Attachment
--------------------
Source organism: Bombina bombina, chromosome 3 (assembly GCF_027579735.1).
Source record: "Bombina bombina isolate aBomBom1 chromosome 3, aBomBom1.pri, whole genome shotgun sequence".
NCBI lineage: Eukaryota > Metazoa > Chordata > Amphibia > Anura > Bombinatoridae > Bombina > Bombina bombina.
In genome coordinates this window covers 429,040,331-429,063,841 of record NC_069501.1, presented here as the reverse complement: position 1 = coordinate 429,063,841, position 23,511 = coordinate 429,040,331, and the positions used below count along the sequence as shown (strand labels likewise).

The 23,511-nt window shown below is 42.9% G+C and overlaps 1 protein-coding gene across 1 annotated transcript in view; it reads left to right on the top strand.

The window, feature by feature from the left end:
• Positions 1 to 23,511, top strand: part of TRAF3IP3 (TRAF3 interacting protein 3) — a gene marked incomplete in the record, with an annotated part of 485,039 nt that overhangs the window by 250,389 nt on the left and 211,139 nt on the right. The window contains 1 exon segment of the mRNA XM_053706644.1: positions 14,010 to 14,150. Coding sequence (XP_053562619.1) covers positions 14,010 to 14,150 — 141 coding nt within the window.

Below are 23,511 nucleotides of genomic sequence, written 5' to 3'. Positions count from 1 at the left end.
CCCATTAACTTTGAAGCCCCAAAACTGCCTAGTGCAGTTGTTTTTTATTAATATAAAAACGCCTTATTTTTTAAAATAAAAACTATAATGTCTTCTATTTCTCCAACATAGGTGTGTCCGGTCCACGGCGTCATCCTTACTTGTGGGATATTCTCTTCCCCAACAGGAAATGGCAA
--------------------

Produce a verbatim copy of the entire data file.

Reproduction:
Source organism: Bombina bombina, chromosome 3 (assembly GCF_027579735.1).
Source record: "Bombina bombina isolate aBomBom1 chromosome 3, aBomBom1.pri, whole genome shotgun sequence".
NCBI lineage: Eukaryota > Metazoa > Chordata > Amphibia > Anura > Bombinatoridae > Bombina > Bombina bombina.
In genome coordinates this window covers 429,040,331-429,063,841 of record NC_069501.1, presented here as the reverse complement: position 1 = coordinate 429,063,841, position 23,511 = coordinate 429,040,331, and the positions used below count along the sequence as shown (strand labels likewise).

The 23,511-nt window shown below is 42.9% G+C and overlaps 1 protein-coding gene across 1 annotated transcript in view; it reads left to right on the top strand.

The window, feature by feature from the left end:
• Positions 1 to 23,511, top strand: part of TRAF3IP3 (TRAF3 interacting protein 3) — a gene marked incomplete in the record, with an annotated part of 485,039 nt that overhangs the window by 250,389 nt on the left and 211,139 nt on the right. The window contains 1 exon segment of the mRNA XM_053706644.1: positions 14,010 to 14,150. Coding sequence (XP_053562619.1) covers positions 14,010 to 14,150 — 141 coding nt within the window.

Below are 23,511 nucleotides of genomic sequence, written 5' to 3'. Positions count from 1 at the left end.
CCCATTAACTTTGAAGCCCCAAAACTGCCTAGTGCAGTTGTTTTTTATTAATATAAAAACGCCTTATTTTTTAAAATAAAAACTATAATGTCTTCTATTTCTCCAACATAGGTGTGTCCGGTCCACGGCGTCATCCTTACTTGTGGGATATTCTCTTCCCCAACAGGAAATGGCAA